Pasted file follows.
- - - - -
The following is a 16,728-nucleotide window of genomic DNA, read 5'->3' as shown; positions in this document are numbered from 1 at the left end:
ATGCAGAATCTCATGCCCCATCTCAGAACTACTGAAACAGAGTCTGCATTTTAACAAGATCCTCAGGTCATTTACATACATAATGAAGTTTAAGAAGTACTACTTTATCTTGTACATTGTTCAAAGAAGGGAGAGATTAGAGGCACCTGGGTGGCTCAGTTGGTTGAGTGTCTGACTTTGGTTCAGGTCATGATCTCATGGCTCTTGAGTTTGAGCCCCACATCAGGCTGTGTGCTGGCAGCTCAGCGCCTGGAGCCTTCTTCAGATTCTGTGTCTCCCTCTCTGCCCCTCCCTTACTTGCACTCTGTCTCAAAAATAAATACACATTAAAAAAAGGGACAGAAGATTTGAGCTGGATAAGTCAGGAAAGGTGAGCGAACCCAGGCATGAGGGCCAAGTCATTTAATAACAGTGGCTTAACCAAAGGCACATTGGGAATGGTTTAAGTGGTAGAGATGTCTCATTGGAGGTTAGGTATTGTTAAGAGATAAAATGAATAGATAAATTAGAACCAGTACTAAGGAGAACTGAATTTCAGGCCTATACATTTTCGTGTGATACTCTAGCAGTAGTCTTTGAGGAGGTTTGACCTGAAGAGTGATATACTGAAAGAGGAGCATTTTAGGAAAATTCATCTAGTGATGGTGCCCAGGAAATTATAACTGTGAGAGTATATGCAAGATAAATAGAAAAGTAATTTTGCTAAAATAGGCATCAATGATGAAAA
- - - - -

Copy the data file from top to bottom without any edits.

The following is a 16,728-nucleotide window of genomic DNA, read 5'->3' as shown; positions in this document are numbered from 1 at the left end:
ATGCAGAATCTCATGCCCCATCTCAGAACTACTGAAACAGAGTCTGCATTTTAACAAGATCCTCAGGTCATTTACATACATAATGAAGTTTAAGAAGTACTACTTTATCTTGTACATTGTTCAAAGAAGGGAGAGATTAGAGGCACCTGGGTGGCTCAGTTGGTTGAGTGTCTGACTTTGGTTCAGGTCATGATCTCATGGCTCTTGAGTTTGAGCCCCACATCAGGCTGTGTGCTGGCAGCTCAGCGCCTGGAGCCTTCTTCAGATTCTGTGTCTCCCTCTCTGCCCCTCCCTTACTTGCACTCTGTCTCAAAAATAAATACACATTAAAAAAAGGGACAGAAGATTTGAGCTGGATAAGTCAGGAAAGGTGAGCGAACCCAGGCATGAGGGCCAAGTCATTTAATAACAGTGGCTTAACCAAAGGCACATTGGGAATGGTTTAAGTGGTAGAGATGTCTCATTGGAGGTTAGGTATTGTTAAGAGATAAAATGAATAGATAAATTAGAACCAGTACTAAGGAGAACTGAATTTCAGGCCTATACATTTTCGTGTGATACTCTAGCAGTAGTCTTTGAGGAGGTTTGACCTGAAGAGTGATATACTGAAAGAGGAGCATTTTAGGAAAATTCATCTAGTGATGGTGCCCAGGAAATTATAACTGTGAGAGTATATGCAAGATAAATAGAAAAGTAATTTTGCTAAAATAGGCATCAATGATGAAAA